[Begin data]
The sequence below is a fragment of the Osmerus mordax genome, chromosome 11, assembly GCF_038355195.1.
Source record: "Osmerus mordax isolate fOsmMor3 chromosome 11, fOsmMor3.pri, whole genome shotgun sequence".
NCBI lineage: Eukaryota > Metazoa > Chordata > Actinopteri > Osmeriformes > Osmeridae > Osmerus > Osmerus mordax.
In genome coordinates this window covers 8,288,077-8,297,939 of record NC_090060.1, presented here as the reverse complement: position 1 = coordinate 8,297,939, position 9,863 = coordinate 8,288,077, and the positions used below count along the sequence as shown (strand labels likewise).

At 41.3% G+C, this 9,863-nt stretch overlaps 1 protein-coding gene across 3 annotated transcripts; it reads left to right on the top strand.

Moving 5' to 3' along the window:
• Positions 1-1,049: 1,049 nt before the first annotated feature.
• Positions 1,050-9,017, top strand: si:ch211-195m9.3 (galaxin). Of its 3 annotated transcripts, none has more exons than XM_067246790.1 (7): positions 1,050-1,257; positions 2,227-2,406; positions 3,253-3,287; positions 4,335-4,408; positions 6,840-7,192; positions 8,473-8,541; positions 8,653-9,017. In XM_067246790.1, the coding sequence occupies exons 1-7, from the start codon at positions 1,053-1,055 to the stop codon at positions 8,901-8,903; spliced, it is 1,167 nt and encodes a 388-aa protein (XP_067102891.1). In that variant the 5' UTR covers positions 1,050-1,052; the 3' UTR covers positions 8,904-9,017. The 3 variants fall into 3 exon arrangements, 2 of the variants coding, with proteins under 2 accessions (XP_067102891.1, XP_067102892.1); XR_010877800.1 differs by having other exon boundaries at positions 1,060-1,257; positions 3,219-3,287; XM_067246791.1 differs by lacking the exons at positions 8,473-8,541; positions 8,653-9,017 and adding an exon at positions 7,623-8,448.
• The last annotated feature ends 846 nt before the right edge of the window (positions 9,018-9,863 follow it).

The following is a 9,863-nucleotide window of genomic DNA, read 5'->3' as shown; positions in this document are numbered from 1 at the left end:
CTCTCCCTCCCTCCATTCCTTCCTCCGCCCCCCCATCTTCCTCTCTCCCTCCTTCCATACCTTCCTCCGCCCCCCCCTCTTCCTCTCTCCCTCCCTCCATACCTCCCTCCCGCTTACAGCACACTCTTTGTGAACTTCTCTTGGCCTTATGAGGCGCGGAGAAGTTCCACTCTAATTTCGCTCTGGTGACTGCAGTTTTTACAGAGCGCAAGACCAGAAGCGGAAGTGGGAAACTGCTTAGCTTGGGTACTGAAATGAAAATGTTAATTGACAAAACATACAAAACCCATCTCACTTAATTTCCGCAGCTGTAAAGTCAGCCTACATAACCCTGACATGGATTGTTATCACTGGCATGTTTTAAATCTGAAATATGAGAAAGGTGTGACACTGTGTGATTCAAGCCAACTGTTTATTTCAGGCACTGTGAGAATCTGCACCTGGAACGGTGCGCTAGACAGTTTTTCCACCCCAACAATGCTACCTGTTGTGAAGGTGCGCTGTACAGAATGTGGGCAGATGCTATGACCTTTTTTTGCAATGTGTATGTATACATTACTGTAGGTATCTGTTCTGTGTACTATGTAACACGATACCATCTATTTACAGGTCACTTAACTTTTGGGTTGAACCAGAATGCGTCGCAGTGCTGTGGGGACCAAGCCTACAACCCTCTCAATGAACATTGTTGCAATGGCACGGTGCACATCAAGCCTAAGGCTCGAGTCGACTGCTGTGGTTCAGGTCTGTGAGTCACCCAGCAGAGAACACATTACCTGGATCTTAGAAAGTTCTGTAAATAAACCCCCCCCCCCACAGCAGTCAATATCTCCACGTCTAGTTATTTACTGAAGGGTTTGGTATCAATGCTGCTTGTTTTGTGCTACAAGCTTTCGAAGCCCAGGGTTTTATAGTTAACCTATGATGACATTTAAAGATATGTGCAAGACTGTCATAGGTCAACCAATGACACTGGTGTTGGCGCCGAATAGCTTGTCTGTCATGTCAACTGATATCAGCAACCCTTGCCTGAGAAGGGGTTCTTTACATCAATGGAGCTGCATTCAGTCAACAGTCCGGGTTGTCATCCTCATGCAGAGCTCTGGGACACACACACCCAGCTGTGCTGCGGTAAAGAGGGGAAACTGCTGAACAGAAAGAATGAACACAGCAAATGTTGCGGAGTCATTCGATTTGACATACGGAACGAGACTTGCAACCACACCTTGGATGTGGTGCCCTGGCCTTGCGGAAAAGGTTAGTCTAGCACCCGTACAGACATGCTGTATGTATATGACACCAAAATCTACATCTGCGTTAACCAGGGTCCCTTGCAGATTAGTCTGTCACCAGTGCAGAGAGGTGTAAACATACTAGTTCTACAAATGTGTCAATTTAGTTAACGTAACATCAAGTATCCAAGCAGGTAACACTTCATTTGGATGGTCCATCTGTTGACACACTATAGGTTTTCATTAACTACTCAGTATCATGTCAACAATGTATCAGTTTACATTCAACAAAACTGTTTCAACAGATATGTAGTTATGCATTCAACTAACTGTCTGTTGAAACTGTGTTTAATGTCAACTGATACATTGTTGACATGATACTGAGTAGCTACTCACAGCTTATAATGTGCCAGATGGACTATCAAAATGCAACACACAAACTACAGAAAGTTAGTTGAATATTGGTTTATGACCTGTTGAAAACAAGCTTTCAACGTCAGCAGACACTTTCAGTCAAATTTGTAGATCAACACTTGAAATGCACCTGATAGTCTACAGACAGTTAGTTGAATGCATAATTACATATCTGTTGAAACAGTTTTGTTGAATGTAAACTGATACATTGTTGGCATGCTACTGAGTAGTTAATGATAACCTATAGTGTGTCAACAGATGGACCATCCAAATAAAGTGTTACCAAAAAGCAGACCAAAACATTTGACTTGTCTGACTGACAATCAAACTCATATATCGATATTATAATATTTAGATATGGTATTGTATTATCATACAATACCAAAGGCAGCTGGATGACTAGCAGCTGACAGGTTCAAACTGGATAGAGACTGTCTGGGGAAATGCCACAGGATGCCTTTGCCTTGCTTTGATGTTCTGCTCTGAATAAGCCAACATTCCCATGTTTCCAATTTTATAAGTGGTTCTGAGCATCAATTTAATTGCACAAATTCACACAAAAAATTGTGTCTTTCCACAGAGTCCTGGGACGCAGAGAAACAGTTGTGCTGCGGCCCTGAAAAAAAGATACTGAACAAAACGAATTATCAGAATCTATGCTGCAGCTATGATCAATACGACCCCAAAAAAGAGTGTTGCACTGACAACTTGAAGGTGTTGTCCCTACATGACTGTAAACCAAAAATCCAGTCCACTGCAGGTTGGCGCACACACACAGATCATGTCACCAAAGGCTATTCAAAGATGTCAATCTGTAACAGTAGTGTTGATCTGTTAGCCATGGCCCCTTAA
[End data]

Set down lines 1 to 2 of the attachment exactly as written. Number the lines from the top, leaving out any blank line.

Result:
The sequence below is a fragment of the Osmerus mordax genome, chromosome 11, assembly GCF_038355195.1.
Source record: "Osmerus mordax isolate fOsmMor3 chromosome 11, fOsmMor3.pri, whole genome shotgun sequence".